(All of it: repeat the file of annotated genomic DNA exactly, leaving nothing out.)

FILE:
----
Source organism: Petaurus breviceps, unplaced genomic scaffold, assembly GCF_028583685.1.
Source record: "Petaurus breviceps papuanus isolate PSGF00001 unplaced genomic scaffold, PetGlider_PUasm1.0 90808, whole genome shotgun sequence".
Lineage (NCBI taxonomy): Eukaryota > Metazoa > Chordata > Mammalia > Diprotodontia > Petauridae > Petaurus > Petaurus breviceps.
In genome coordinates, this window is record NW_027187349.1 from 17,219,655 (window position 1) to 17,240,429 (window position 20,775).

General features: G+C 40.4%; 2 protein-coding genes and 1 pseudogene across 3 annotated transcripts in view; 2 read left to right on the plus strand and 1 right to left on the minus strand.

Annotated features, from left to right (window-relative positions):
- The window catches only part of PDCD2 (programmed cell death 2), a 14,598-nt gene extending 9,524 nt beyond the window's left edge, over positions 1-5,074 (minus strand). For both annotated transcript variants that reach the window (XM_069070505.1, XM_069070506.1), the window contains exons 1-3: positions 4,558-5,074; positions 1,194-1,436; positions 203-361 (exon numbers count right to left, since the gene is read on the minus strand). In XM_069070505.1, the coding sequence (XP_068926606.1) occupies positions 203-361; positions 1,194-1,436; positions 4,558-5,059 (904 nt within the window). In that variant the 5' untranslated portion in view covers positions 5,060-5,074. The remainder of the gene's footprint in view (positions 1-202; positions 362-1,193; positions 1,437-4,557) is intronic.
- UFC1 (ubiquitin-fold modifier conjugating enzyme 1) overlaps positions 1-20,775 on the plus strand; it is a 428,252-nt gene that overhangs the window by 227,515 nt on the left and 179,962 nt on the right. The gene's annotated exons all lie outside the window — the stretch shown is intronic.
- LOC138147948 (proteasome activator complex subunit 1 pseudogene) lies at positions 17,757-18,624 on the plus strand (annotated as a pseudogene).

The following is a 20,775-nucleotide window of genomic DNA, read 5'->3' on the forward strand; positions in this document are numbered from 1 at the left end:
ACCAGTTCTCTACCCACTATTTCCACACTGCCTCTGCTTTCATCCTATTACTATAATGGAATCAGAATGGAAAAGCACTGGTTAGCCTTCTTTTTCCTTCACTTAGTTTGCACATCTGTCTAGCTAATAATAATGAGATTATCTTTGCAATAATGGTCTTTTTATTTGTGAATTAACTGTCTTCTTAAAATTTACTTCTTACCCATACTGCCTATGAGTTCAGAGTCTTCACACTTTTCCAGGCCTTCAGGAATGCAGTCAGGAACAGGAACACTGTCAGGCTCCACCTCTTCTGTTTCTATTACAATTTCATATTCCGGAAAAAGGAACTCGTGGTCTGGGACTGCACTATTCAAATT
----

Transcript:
Source organism: Petaurus breviceps, unplaced genomic scaffold, assembly GCF_028583685.1.
Source record: "Petaurus breviceps papuanus isolate PSGF00001 unplaced genomic scaffold, PetGlider_PUasm1.0 90808, whole genome shotgun sequence".
Lineage (NCBI taxonomy): Eukaryota > Metazoa > Chordata > Mammalia > Diprotodontia > Petauridae > Petaurus > Petaurus breviceps.
In genome coordinates, this window is record NW_027187349.1 from 17,219,655 (window position 1) to 17,240,429 (window position 20,775).

General features: G+C 40.4%; 2 protein-coding genes and 1 pseudogene across 3 annotated transcripts in view; 2 read left to right on the plus strand and 1 right to left on the minus strand.

Annotated features, from left to right (window-relative positions):
- The window catches only part of PDCD2 (programmed cell death 2), a 14,598-nt gene extending 9,524 nt beyond the window's left edge, over positions 1-5,074 (minus strand). For both annotated transcript variants that reach the window (XM_069070505.1, XM_069070506.1), the window contains exons 1-3: positions 4,558-5,074; positions 1,194-1,436; positions 203-361 (exon numbers count right to left, since the gene is read on the minus strand). In XM_069070505.1, the coding sequence (XP_068926606.1) occupies positions 203-361; positions 1,194-1,436; positions 4,558-5,059 (904 nt within the window). In that variant the 5' untranslated portion in view covers positions 5,060-5,074. The remainder of the gene's footprint in view (positions 1-202; positions 362-1,193; positions 1,437-4,557) is intronic.
- UFC1 (ubiquitin-fold modifier conjugating enzyme 1) overlaps positions 1-20,775 on the plus strand; it is a 428,252-nt gene that overhangs the window by 227,515 nt on the left and 179,962 nt on the right. The gene's annotated exons all lie outside the window — the stretch shown is intronic.
- LOC138147948 (proteasome activator complex subunit 1 pseudogene) lies at positions 17,757-18,624 on the plus strand (annotated as a pseudogene).

The following is a 20,775-nucleotide window of genomic DNA, read 5'->3' on the forward strand; positions in this document are numbered from 1 at the left end:
ACCAGTTCTCTACCCACTATTTCCACACTGCCTCTGCTTTCATCCTATTACTATAATGGAATCAGAATGGAAAAGCACTGGTTAGCCTTCTTTTTCCTTCACTTAGTTTGCACATCTGTCTAGCTAATAATAATGAGATTATCTTTGCAATAATGGTCTTTTTATTTGTGAATTAACTGTCTTCTTAAAATTTACTTCTTACCCATACTGCCTATGAGTTCAGAGTCTTCACACTTTTCCAGGCCTTCAGGAATGCAGTCAGGAACAGGAACACTGTCAGGCTCCACCTCTTCTGTTTCTATTACAATTTCATATTCCGGAAAAAGGAACTCGTGGTCTGGGACTGCACTATTCAAATT